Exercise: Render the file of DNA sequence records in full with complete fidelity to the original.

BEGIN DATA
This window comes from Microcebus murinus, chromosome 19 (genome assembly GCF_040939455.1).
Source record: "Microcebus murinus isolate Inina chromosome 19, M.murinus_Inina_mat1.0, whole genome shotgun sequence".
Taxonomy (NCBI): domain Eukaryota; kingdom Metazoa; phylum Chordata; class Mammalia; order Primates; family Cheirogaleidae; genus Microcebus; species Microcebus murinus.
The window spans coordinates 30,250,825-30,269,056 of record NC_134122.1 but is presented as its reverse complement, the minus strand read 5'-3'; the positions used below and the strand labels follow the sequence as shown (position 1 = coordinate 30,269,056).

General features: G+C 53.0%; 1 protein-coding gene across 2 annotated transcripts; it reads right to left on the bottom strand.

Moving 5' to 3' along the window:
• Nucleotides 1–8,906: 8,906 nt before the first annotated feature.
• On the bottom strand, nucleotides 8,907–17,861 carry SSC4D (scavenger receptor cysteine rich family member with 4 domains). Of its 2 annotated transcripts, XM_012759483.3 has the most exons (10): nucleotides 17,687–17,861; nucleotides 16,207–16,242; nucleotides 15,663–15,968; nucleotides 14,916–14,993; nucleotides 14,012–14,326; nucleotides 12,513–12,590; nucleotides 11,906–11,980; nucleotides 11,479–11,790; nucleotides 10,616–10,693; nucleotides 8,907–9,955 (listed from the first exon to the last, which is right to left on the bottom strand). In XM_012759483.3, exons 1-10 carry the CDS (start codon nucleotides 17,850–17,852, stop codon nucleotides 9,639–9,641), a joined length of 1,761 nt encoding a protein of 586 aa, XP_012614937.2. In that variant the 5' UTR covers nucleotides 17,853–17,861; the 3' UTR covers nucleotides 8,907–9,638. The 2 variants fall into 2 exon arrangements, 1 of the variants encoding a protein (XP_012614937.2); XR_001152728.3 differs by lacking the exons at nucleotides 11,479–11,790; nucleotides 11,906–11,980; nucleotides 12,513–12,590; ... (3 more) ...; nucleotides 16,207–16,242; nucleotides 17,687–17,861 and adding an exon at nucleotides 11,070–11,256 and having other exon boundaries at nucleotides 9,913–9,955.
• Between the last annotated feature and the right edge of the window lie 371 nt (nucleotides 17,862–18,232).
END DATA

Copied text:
This window comes from Microcebus murinus, chromosome 19 (genome assembly GCF_040939455.1).
Source record: "Microcebus murinus isolate Inina chromosome 19, M.murinus_Inina_mat1.0, whole genome shotgun sequence".
Taxonomy (NCBI): domain Eukaryota; kingdom Metazoa; phylum Chordata; class Mammalia; order Primates; family Cheirogaleidae; genus Microcebus; species Microcebus murinus.
The window spans coordinates 30,250,825-30,269,056 of record NC_134122.1 but is presented as its reverse complement, the minus strand read 5'-3'; the positions used below and the strand labels follow the sequence as shown (position 1 = coordinate 30,269,056).

General features: G+C 53.0%; 1 protein-coding gene across 2 annotated transcripts; it reads right to left on the bottom strand.

Moving 5' to 3' along the window:
• Nucleotides 1–8,906: 8,906 nt before the first annotated feature.
• On the bottom strand, nucleotides 8,907–17,861 carry SSC4D (scavenger receptor cysteine rich family member with 4 domains). Of its 2 annotated transcripts, XM_012759483.3 has the most exons (10): nucleotides 17,687–17,861; nucleotides 16,207–16,242; nucleotides 15,663–15,968; nucleotides 14,916–14,993; nucleotides 14,012–14,326; nucleotides 12,513–12,590; nucleotides 11,906–11,980; nucleotides 11,479–11,790; nucleotides 10,616–10,693; nucleotides 8,907–9,955 (listed from the first exon to the last, which is right to left on the bottom strand). In XM_012759483.3, exons 1-10 carry the CDS (start codon nucleotides 17,850–17,852, stop codon nucleotides 9,639–9,641), a joined length of 1,761 nt encoding a protein of 586 aa, XP_012614937.2. In that variant the 5' UTR covers nucleotides 17,853–17,861; the 3' UTR covers nucleotides 8,907–9,638. The 2 variants fall into 2 exon arrangements, 1 of the variants encoding a protein (XP_012614937.2); XR_001152728.3 differs by lacking the exons at nucleotides 11,479–11,790; nucleotides 11,906–11,980; nucleotides 12,513–12,590; ... (3 more) ...; nucleotides 16,207–16,242; nucleotides 17,687–17,861 and adding an exon at nucleotides 11,070–11,256 and having other exon boundaries at nucleotides 9,913–9,955.
• Between the last annotated feature and the right edge of the window lie 371 nt (nucleotides 17,862–18,232).